|Contented in the kitchen.|
This is one of my company faves. Easy to make and it has to be made early in order to set, so dessert is out of the way even before you start on any other dinner party details, and it never fails!
As Karen Barnaby says, who published this recipe in the Vancouver Sun, it doesn’t require a lot of precise mixing, measuring or icing. I use almost any kind of fresh berry to garnish this with – and peaches are awesome, too – and I always drizzle a little balsamic reduction over the fresh fruit. It is light, creamy and a perfect ending to any dinner. And, yes, since you asked – I have been known to have it leftover for breakfast!
4 tablespoons (60 mL) water
21/2 teaspoons (12 mL) gelatin
11/2 cups (375 mL) whipping cream
1/2 cup (125 mL) brown sugar
11/2 cups (375 mL) plain yogurt
1 teaspoon (5 mL) pure vanilla extract
1 pint (500 mL) fresh sliced strawberries or other fruit for garnishing
Place the water in a small bowl and sprinkle the gelatin over the top. Let stand until softened.
Combine the cream and brown sugar in a large pot to prevent boiling over pot. Bring to a boil, add the gelatin and remove from the heat. Stir until the gelatin dissolves. Place the yogurt and vanilla in a large bowl and whisk in the cream mixture.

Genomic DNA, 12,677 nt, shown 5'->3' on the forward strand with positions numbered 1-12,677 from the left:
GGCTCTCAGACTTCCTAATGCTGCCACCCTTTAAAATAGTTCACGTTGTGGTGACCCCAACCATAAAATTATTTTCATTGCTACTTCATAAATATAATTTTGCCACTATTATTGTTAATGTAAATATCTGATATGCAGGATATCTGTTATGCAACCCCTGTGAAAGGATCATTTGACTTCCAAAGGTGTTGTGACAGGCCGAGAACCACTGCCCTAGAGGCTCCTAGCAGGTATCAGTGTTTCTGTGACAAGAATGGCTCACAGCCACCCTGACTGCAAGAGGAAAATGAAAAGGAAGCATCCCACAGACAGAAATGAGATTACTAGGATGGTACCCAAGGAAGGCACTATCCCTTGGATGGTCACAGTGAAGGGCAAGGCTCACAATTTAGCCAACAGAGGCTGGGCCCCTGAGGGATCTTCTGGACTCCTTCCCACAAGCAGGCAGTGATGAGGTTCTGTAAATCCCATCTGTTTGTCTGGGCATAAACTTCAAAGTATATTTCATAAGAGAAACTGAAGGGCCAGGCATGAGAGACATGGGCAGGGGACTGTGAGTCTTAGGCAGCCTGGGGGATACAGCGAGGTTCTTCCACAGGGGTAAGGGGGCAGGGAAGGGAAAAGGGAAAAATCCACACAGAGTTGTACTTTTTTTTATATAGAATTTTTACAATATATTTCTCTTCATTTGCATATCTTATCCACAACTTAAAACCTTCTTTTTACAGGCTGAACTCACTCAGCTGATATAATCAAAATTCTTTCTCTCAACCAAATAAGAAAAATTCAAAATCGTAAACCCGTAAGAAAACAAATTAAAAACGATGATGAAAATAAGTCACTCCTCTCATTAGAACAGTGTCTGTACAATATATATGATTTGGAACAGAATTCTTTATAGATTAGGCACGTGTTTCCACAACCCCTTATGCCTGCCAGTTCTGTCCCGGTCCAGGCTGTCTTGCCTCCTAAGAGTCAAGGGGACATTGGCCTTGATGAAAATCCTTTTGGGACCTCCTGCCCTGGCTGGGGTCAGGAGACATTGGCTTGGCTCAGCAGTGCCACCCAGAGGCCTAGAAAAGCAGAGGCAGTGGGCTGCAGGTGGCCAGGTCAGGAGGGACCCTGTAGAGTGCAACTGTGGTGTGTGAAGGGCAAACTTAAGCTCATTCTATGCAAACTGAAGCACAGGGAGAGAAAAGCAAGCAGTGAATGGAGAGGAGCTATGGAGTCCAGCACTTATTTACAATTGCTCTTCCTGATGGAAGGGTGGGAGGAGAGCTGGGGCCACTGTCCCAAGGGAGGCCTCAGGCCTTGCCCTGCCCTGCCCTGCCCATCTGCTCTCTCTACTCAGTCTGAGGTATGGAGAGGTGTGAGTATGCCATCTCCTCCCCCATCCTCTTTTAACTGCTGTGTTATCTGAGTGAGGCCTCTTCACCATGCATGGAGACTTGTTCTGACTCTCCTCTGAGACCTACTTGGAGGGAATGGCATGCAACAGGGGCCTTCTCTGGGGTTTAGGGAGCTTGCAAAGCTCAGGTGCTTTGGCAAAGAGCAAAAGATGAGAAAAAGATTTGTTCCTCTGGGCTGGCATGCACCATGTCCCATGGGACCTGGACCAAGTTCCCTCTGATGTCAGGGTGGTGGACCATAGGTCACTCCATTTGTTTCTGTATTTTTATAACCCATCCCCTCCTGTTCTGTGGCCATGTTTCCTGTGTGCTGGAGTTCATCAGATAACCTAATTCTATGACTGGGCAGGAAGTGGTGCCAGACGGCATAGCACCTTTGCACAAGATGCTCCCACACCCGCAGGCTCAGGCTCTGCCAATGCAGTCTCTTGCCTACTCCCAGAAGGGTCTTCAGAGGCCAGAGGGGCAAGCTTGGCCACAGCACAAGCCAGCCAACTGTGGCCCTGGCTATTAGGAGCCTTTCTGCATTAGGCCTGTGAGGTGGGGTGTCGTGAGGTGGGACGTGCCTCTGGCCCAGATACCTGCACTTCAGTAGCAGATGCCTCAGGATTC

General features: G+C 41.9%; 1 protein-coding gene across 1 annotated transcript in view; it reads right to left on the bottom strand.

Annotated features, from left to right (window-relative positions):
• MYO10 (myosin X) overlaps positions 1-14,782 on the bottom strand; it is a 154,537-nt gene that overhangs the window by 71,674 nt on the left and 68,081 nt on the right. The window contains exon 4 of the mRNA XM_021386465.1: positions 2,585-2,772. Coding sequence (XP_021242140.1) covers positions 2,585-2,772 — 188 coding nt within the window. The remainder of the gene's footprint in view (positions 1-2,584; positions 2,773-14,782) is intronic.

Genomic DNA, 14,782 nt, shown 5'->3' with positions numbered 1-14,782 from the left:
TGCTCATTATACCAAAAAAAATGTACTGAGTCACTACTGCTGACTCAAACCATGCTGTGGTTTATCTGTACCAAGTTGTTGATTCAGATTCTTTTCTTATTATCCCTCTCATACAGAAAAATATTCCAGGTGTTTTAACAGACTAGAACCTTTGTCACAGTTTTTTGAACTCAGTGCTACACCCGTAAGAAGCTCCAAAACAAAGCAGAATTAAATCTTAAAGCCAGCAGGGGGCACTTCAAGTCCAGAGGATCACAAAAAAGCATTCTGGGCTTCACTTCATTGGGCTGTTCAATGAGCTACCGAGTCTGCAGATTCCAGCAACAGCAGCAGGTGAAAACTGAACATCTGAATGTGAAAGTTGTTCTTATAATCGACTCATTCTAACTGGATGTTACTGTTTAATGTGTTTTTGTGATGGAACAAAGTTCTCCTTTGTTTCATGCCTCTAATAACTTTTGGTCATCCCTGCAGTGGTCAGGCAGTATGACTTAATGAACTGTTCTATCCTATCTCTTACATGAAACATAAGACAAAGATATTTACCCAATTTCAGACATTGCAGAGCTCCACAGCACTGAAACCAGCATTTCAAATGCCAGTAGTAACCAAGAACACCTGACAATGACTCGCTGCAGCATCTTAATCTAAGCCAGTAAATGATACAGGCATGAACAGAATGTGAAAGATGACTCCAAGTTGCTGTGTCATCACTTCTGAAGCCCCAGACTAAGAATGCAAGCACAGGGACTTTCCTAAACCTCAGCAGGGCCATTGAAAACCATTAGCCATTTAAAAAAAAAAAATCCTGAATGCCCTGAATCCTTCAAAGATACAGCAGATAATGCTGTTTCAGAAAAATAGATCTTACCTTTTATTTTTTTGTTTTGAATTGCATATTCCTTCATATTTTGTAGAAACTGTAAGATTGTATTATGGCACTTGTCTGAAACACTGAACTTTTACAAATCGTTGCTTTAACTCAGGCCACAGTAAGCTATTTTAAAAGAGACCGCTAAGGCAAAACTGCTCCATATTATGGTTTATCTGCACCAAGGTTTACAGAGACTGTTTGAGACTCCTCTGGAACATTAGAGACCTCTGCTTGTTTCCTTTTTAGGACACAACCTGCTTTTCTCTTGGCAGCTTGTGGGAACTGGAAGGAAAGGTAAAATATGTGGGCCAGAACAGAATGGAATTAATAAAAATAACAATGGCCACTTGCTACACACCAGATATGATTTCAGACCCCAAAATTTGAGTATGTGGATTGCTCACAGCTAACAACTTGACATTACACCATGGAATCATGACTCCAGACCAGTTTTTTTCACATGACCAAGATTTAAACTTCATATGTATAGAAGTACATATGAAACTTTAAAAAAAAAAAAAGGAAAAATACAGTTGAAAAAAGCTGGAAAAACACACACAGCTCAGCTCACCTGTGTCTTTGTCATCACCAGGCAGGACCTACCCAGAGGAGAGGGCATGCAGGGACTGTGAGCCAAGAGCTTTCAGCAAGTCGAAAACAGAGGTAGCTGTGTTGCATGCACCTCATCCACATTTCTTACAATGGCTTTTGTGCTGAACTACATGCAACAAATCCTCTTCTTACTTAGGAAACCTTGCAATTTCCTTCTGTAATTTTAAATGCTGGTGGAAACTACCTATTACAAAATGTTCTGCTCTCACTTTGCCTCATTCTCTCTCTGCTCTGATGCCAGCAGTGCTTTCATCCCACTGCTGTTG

Pour evenly into 6, 4 to 5 ounce ramekins, dessert dishes or wine glasses. Place in the fridge and chill until set, approximately 4 hours. To serve if using the ramekins, place the ramekins in hot water for 30 seconds. Run a very thin knife around the inside of each and place a plate over the top. Turn upside down and vigorously shake the ramekin while holding the plate securely. The panna cotta will fall out on to the plate. (I rarely do this, I usually just serve it in the ramekin, fruit and balsamic on top, with a nice shiny spoon!) If you’re using a wine glass or dessert dishes you don’t have to remove the panna cotta. Garnish with the fruit.
Makes 6 servings
No pictures of this one, so you’ll just have to imagine it, but imagine it DELICIOUS.
(PS – I think it looks like Mother and Jane are making panna cotta in the illustration. Bake, Jane, bake.)